I was wondering whether there's any reason you shouldn't whisk macaron batter like you whisk merengue batter, i.e. first whisk the egg whites until you get soft peaks, then add sugar (in the case of macaron batter, sugar and almond meal mixed together) and then keep on beating for a little while? It seems it'd be easier to get a batter with meal/sugar properly incorporated yet not too runny. But while this method is standard for making meringues, it's obviously not for macarons, so I'm guessing there must be some kind of a reason for it?

The reason I'm asking is because I tend to either undermix the batter (giving the macarons proper feet/pied, but lumpy domes) or overmix it or otherwise getting it too runny (getting smooth domes, but no feet/pied). It seems like it'd be easier to maybe have the batter a little too stiff, and then just massage it a little when it's in the piping bag.

edit: I actually tried it out (with a batch of just a single egg white) and I guess I realized the answer to the question. As soon as the almond meal/sugar mix is added, the egg white contracts and it becomes impossible to whisk any more air into it. So my follow-up question then is if it might work better to add only the sugar first, and then, after reaching the desired consistency, add the almond meal? Or would you only be creating an unnecessary extra step with no big difference in outcome?

1 Answer 1


The process I follow for making macarons is:

  1. Whisk egg whites until foamy
  2. Add caster sugar gradually and whisk until very stiff, adding any colouring near the end.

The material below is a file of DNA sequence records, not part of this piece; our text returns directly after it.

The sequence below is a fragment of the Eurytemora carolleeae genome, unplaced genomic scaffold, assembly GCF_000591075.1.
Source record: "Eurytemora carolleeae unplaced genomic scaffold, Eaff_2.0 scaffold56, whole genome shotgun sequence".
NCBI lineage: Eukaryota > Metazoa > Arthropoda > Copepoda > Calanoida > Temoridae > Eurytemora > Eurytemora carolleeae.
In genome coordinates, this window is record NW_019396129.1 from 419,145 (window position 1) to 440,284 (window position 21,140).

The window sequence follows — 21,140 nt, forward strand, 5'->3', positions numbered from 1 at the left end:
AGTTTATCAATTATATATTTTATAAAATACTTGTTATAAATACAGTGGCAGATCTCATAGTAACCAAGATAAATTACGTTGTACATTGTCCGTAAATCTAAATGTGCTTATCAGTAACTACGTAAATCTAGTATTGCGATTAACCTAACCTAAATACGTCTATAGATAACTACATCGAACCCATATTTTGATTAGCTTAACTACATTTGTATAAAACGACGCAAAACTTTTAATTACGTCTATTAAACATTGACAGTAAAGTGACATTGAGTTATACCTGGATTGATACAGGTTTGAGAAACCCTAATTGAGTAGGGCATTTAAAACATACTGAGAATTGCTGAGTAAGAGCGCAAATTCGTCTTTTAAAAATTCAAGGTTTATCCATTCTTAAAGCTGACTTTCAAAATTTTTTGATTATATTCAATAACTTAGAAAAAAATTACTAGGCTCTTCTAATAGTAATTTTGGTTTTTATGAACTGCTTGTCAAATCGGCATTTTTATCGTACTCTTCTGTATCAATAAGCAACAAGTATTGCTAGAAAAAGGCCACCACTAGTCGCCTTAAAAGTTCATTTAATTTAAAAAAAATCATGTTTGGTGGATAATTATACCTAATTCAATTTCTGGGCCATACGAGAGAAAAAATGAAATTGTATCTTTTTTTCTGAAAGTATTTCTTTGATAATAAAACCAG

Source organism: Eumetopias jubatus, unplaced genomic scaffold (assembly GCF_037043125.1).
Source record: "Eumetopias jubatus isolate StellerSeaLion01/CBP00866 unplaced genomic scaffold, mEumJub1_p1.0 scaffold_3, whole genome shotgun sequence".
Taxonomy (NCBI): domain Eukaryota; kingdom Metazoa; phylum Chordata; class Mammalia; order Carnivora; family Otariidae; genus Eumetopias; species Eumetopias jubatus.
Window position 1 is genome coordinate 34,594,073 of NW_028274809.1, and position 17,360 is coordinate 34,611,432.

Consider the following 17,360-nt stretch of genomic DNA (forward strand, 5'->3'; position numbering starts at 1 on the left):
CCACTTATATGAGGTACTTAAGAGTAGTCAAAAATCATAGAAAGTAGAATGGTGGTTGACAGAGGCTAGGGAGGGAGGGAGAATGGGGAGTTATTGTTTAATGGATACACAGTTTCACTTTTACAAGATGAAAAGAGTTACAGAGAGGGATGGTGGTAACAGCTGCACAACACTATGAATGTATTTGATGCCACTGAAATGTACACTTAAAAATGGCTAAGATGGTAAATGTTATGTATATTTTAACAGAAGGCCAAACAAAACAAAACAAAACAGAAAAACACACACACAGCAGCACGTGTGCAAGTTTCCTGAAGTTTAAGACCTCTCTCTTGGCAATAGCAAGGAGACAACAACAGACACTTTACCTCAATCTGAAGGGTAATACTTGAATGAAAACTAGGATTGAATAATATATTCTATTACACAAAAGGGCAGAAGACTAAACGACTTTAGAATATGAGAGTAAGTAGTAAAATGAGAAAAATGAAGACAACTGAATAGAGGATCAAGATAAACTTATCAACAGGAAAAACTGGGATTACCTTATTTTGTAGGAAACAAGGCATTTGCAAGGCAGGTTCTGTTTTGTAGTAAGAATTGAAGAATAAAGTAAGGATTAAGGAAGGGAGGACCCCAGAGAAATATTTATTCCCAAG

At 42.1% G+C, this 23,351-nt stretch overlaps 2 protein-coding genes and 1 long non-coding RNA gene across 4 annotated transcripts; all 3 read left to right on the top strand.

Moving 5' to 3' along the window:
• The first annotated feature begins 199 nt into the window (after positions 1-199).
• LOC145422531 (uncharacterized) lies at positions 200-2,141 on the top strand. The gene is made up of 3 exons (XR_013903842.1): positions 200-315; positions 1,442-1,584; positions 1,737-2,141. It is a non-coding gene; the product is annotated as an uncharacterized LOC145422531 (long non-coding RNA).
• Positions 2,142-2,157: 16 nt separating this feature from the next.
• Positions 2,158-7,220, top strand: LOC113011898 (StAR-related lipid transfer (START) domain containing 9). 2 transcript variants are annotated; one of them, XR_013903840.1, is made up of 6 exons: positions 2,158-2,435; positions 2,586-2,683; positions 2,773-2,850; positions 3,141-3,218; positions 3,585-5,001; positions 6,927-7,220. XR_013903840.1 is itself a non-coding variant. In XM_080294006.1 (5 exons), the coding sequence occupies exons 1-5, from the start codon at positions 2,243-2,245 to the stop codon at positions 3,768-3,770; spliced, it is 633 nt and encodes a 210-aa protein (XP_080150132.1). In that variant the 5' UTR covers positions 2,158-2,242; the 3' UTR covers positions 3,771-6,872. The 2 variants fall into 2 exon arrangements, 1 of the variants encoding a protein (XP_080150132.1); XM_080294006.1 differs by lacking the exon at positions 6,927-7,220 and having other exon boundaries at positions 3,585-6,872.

3. Stir in almond meal and icing/confectioners sugar (there is no need to fold gently)
  4. Use a dough scraper to mix the batter in a back and forth motion until the batter falls like a ribbon off the scraper.

I tend to hand-whisk the almond meal and confectioner's sugar together before adding to the egg whites to ensure even mixing.. Since I have started using the above method, found in Jill Collonna's book Mad About Macarons, I have always had very nicely shaped macarons, with excellent feet. Prior to this, I had been carefully folding in the almond meal/sugar with generally poor results.

You are correct in your findings that adding the almond meal during whisking the egg whites prevents more air being incorporated. The almond meal is oily and the oil 'kills' the meringue. This is why your beaters and whisking bowl should always be spotless, and why you can't have any egg yolk in your whites.

Making macarons is part science, part art, and it takes a lot of practice to get the results just right. I have cracked the macaronnage (mixing) stage, but I'm damned if I can bake them correctly without browning the top! Keep practising and you will get there.

  • Thank you for the advice! Will give it another go this weekend.
    – Marcus
    Sep 5, 2012 at 1:36

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